Tax Capacity Disparities and Fiscal Equalization: The Case of Spanish Local Governments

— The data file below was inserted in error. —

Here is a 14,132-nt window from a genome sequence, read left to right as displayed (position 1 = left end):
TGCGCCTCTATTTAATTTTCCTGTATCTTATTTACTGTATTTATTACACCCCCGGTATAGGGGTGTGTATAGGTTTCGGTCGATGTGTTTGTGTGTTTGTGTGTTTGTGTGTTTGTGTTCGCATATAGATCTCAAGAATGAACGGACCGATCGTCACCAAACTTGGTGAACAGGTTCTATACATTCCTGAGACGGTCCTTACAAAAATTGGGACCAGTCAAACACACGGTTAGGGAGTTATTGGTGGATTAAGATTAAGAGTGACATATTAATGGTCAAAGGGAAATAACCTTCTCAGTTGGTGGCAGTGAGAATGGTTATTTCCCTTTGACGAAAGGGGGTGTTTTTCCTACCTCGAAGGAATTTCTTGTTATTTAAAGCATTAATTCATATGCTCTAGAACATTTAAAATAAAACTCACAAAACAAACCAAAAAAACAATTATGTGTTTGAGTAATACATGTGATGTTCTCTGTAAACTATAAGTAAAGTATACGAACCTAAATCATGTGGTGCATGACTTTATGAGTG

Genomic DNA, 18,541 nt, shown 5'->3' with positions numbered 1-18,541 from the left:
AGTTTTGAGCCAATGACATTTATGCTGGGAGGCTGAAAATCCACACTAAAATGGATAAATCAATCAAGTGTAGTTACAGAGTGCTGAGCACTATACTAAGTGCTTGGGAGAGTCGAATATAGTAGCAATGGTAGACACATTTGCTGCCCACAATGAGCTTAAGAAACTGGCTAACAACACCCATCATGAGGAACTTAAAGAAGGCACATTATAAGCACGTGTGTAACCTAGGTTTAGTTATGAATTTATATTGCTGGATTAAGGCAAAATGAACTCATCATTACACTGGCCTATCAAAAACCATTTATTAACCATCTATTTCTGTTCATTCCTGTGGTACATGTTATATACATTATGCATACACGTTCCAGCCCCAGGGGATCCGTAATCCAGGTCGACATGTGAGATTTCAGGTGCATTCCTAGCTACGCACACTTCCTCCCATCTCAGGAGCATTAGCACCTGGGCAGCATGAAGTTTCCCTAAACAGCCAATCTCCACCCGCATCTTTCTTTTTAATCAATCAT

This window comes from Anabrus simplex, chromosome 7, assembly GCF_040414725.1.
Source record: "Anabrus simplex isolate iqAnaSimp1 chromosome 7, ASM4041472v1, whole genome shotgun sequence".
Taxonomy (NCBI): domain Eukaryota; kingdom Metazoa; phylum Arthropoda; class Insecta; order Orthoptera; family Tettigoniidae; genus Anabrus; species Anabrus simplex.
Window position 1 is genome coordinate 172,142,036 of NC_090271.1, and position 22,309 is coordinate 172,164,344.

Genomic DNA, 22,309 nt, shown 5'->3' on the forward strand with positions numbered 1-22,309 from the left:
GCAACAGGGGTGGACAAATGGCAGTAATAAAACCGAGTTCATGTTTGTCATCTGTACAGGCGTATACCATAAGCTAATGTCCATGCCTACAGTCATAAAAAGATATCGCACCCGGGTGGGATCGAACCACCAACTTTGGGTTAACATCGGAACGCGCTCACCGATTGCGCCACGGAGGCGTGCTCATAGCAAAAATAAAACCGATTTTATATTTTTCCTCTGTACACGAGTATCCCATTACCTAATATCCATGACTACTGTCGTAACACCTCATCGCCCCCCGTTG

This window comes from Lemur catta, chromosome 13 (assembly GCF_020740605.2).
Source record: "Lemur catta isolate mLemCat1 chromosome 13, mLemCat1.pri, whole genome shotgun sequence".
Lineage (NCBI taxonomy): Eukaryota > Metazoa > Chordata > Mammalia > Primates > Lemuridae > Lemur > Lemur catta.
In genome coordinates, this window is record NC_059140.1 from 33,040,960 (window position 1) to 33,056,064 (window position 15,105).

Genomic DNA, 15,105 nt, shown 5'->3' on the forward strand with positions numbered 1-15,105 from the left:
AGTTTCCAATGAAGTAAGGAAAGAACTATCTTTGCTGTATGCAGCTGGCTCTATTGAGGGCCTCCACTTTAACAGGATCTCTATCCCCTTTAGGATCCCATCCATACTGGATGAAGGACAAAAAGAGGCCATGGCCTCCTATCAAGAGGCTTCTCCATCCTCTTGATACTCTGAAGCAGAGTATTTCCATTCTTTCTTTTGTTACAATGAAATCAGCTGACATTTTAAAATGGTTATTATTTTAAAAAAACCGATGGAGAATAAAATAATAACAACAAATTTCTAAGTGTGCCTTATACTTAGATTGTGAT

In the absence of an equalization grant system, like we justify occurs in Spain at the local level of government, those governments that bear a decrease in their level of tax capacity will have to adjust their budget either by increasing their level of tax effort, by reducing their level of public services and/or by incurring in a deficit. By means of a dynamic panel data analysis, and using a database from municipalities of the province of Barcelona (1993-99), we describe that process of fiscal adjustment. About a 25% of the shock is internalized through an increase in tax effort, a 35% through a reduction in public expenditure (mainly investment), while the rest (40%) is covered by an increase in the level of debt (i.e., the adjustment is delayed). However, this process of fiscal adjustment is very much influenced by the political situation of the municipality. Coalition and minority governments (“weak” governments) tend to delay the (unavoidable) fiscal adjustment, and a 70% of their shock is covered by an increase in the level of debt, while the rest of municipalities (“strong” governments) adjust immediately (80% reduction in public expenditure and 20% increase in tax effort). Leftist governments tend to react mostly through increases in tax effort, while rightist governments tend to reduce public expenditure to a greater extent. Finally, we find that municipalities tend to react differently in front of a negative (28%) and a positive (26%) shock with respect to the level of tax effort. Hence, municipalities are relatively reluctant to decrease taxes.
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